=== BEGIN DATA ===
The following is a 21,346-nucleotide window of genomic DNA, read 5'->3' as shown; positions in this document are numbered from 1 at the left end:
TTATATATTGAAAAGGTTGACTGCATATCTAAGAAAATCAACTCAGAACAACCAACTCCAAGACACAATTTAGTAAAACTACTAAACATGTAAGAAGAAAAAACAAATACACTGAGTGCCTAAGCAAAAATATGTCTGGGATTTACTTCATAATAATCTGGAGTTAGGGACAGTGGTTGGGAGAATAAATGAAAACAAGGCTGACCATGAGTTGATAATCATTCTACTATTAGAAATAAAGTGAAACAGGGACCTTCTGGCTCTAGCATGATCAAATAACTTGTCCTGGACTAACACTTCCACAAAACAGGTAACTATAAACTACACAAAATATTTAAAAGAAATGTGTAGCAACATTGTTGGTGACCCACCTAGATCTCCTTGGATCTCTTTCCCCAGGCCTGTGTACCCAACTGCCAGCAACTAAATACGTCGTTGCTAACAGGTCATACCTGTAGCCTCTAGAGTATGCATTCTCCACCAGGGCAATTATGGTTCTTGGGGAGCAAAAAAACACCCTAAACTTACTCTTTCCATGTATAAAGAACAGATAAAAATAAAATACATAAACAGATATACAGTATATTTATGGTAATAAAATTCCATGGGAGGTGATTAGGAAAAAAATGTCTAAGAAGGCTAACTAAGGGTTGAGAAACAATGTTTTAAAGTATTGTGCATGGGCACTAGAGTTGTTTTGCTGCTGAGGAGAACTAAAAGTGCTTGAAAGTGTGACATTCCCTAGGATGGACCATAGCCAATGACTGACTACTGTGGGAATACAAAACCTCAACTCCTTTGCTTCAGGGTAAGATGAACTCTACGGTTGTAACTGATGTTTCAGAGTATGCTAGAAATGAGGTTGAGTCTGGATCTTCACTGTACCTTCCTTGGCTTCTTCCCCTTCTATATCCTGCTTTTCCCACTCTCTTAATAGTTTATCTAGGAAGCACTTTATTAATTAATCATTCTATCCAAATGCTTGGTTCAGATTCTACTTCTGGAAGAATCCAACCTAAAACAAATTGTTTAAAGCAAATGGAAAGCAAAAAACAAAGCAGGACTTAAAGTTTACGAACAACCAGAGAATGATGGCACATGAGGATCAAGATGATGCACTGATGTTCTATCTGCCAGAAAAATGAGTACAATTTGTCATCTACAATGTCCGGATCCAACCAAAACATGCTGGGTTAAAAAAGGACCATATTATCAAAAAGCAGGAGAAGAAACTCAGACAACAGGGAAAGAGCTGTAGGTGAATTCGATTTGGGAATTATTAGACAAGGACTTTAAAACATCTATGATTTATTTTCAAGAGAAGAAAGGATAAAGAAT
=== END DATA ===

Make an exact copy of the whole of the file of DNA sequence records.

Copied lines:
The following is a 21,346-nucleotide window of genomic DNA, read 5'->3' as shown; positions in this document are numbered from 1 at the left end:
TTATATATTGAAAAGGTTGACTGCATATCTAAGAAAATCAACTCAGAACAACCAACTCCAAGACACAATTTAGTAAAACTACTAAACATGTAAGAAGAAAAAACAAATACACTGAGTGCCTAAGCAAAAATATGTCTGGGATTTACTTCATAATAATCTGGAGTTAGGGACAGTGGTTGGGAGAATAAATGAAAACAAGGCTGACCATGAGTTGATAATCATTCTACTATTAGAAATAAAGTGAAACAGGGACCTTCTGGCTCTAGCATGATCAAATAACTTGTCCTGGACTAACACTTCCACAAAACAGGTAACTATAAACTACACAAAATATTTAAAAGAAATGTGTAGCAACATTGTTGGTGACCCACCTAGATCTCCTTGGATCTCTTTCCCCAGGCCTGTGTACCCAACTGCCAGCAACTAAATACGTCGTTGCTAACAGGTCATACCTGTAGCCTCTAGAGTATGCATTCTCCACCAGGGCAATTATGGTTCTTGGGGAGCAAAAAAACACCCTAAACTTACTCTTTCCATGTATAAAGAACAGATAAAAATAAAATACATAAACAGATATACAGTATATTTATGGTAATAAAATTCCATGGGAGGTGATTAGGAAAAAAATGTCTAAGAAGGCTAACTAAGGGTTGAGAAACAATGTTTTAAAGTATTGTGCATGGGCACTAGAGTTGTTTTGCTGCTGAGGAGAACTAAAAGTGCTTGAAAGTGTGACATTCCCTAGGATGGACCATAGCCAATGACTGACTACTGTGGGAATACAAAACCTCAACTCCTTTGCTTCAGGGTAAGATGAACTCTACGGTTGTAACTGATGTTTCAGAGTATGCTAGAAATGAGGTTGAGTCTGGATCTTCACTGTACCTTCCTTGGCTTCTTCCCCTTCTATATCCTGCTTTTCCCACTCTCTTAATAGTTTATCTAGGAAGCACTTTATTAATTAATCATTCTATCCAAATGCTTGGTTCAGATTCTACTTCTGGAAGAATCCAACCTAAAACAAATTGTTTAAAGCAAATGGAAAGCAAAAAACAAAGCAGGACTTAAAGTTTACGAACAACCAGAGAATGATGGCACATGAGGATCAAGATGATGCACTGATGTTCTATCTGCCAGAAAAATGAGTACAATTTGTCATCTACAATGTCCGGATCCAACCAAAACATGCTGGGTTAAAAAAGGACCATATTATCAAAAAGCAGGAGAAGAAACTCAGACAACAGGGAAAGAGCTGTAGGTGAATTCGATTTGGGAATTATTAGACAAGGACTTTAAAACATCTATGATTTATTTTCAAGAGAAGAAAGGATAAAGAAT